Business

What I learned when building a company worth a billion dollars

Perception can make all the difference, as with many other things in life.

4 min read

The opinions expressed by employees are personal.

What I learned when building a company worth a billion dollars
What I learned when building a company worth a billion dollars

Stress The enemy of health , happiness and productivity . At least, that's what journalists, counselors and even doctors usually tell us. And it is difficult to argue with the evidence; If we go through the numbers, there are more and more consequences associated with stress such as heart problems, mental problems and one.

But the way we perceive, interact and shape the things that stress us can make a big difference. In other words: stress is both an entrance and an exit. It is an answer. It is the reason why a slightly stressed person cannot deal with the simplest challenge while many managers and politicians can function perfectly with the massive responsibility they have on their shoulders.

For me, accepting that stress can be really useful was as difficult as a valuable lesson, and one that continues to cook over time. I used to have the tendency to allow stress to take a toll on me through the several consecutive businesses I undertook.

Hire, run, get money and delegate, all are important and stressful aspects of running a business. But they are also totally necessary. And among us, trying to finance my second company with my credit cards made my stress levels reach the “danger” zone.

Then came my fifth business venture, KnowBe4, in which I am currently the director, and something clicked. And this had to happen, it was something of life or death while we became one of the newest unicorn companies in the computer security industry. If I had not deciphered how to deal with the 360 ​​degrees of stress of the hyper-growth we live in, we would not have succeeded. And in retrospect, I now realize that I owe that success to a change in my mentality.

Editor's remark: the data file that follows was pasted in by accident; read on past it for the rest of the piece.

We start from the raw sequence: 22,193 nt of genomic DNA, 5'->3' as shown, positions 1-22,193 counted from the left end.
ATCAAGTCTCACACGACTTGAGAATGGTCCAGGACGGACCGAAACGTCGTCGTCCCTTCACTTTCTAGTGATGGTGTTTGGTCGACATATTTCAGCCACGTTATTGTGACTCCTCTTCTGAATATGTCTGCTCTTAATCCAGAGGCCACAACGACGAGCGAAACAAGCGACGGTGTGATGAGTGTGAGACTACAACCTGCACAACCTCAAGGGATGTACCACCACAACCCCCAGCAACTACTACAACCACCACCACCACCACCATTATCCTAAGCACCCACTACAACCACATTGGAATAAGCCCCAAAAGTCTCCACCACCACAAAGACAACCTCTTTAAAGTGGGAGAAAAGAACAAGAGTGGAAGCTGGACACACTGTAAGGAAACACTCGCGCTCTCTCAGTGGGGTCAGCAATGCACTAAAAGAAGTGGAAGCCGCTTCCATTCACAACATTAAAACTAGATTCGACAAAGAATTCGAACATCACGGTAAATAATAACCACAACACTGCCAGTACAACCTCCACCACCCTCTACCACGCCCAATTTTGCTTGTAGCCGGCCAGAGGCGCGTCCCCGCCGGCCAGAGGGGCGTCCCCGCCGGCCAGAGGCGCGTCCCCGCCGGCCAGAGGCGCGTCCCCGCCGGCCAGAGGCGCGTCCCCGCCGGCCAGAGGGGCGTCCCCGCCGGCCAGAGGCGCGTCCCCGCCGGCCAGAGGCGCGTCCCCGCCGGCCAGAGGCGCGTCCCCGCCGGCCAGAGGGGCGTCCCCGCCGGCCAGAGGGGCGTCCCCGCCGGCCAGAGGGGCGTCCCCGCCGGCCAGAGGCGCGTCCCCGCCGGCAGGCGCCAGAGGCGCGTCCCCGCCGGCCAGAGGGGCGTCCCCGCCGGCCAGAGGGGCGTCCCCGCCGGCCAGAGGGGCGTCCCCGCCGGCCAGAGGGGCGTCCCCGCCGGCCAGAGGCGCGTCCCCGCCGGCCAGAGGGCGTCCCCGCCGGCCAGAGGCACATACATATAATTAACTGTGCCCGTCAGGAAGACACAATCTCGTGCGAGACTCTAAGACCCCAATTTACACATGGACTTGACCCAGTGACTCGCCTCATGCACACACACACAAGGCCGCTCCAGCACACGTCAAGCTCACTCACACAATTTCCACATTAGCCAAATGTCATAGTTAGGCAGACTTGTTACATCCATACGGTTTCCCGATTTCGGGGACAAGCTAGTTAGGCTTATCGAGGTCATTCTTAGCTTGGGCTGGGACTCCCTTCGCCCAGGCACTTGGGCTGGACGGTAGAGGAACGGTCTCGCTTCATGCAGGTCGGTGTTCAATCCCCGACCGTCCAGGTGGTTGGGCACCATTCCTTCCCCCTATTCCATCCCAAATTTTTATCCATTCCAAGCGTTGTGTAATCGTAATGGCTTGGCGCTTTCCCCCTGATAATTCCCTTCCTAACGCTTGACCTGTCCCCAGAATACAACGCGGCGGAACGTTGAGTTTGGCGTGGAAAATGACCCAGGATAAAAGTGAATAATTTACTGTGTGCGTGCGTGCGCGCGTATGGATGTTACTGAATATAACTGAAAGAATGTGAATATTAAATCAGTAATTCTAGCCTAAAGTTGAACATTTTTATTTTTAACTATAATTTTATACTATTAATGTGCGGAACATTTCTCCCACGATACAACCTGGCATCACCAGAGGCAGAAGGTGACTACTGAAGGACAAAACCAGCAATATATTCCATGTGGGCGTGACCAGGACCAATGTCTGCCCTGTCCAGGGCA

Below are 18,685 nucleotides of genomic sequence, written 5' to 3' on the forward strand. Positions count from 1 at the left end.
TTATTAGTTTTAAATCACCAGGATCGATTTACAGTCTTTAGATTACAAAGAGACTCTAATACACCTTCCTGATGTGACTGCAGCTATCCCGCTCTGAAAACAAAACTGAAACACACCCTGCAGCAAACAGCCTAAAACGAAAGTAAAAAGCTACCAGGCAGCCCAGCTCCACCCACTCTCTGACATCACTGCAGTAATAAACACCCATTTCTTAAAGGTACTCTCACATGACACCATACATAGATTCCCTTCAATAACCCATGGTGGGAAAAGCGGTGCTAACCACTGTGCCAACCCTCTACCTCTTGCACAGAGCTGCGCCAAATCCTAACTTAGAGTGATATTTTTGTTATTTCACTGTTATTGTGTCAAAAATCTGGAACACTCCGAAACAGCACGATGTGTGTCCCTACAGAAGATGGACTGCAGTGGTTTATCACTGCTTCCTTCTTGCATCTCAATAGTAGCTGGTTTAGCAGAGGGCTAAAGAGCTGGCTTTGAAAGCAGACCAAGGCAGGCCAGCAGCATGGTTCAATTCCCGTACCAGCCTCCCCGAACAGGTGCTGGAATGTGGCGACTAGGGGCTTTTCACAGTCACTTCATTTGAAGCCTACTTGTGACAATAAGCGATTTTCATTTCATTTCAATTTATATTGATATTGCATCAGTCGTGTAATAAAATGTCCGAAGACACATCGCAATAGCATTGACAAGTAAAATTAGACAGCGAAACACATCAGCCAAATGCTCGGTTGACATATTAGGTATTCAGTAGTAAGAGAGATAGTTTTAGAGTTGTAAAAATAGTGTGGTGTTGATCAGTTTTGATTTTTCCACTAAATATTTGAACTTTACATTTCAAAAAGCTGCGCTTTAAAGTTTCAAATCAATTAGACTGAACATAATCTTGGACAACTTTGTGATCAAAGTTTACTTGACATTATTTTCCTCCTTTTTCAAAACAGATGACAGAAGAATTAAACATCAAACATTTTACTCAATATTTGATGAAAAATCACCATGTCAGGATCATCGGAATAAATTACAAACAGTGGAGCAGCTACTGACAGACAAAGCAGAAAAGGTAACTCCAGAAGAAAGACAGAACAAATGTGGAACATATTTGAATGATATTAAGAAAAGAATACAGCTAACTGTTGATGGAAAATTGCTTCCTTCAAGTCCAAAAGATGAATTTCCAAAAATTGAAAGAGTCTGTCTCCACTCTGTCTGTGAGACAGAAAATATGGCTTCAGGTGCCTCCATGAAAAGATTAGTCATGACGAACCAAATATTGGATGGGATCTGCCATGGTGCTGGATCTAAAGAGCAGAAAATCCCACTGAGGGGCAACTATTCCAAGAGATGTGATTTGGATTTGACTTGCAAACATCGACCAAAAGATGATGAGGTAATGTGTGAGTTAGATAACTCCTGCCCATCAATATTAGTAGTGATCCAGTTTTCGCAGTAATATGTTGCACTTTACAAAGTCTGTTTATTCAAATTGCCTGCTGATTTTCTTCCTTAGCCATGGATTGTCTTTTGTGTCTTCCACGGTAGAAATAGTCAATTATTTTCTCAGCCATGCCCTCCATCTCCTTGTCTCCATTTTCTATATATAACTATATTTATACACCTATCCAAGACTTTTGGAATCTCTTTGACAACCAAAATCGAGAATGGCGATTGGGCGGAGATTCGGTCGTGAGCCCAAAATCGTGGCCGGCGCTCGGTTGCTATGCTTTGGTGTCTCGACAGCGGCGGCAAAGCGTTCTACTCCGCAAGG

Research shows that people who have and consequences of stress are better able to channel it to achieve their goals. In, the researchers told a group of young adults about the physical and mental effects of stress, and then put them to take an exam. A second group received the same test, but instead of receiving a talk about stress, they were told that they had to focus on the test regardless of what they felt. The group that was instructed to accept and channel stress performed better than the other group.

So, do we just need to be aware to overcome stressful situations? I think this is half the way. The other half is how we react to that awareness. Does stress put us on the defensive or on the offensive? Are we worried about what might happen or make us positively expect what will happen?

Whether in school, in business, in relationships or in any other context, the things that stress us are not going anywhere. But if we give in to the idea of ​​being stressed, then it creates a mental self-portrait in which we are being attacked, that is, vulnerable. If instead we choose to see stressors as individual challenges, problems to be solved, then we navigate our life experiences in a more pleasant way.

As founder and CEO, there have been many times when I felt physically or mentally overwhelmed, but thanks to this new approach I managed to overcome more obstacles than I had imagined possible. I think the same can work for almost anyone who wants it.

The proverbial glass is always half full and half empty, it depends on which half we want to focus on.

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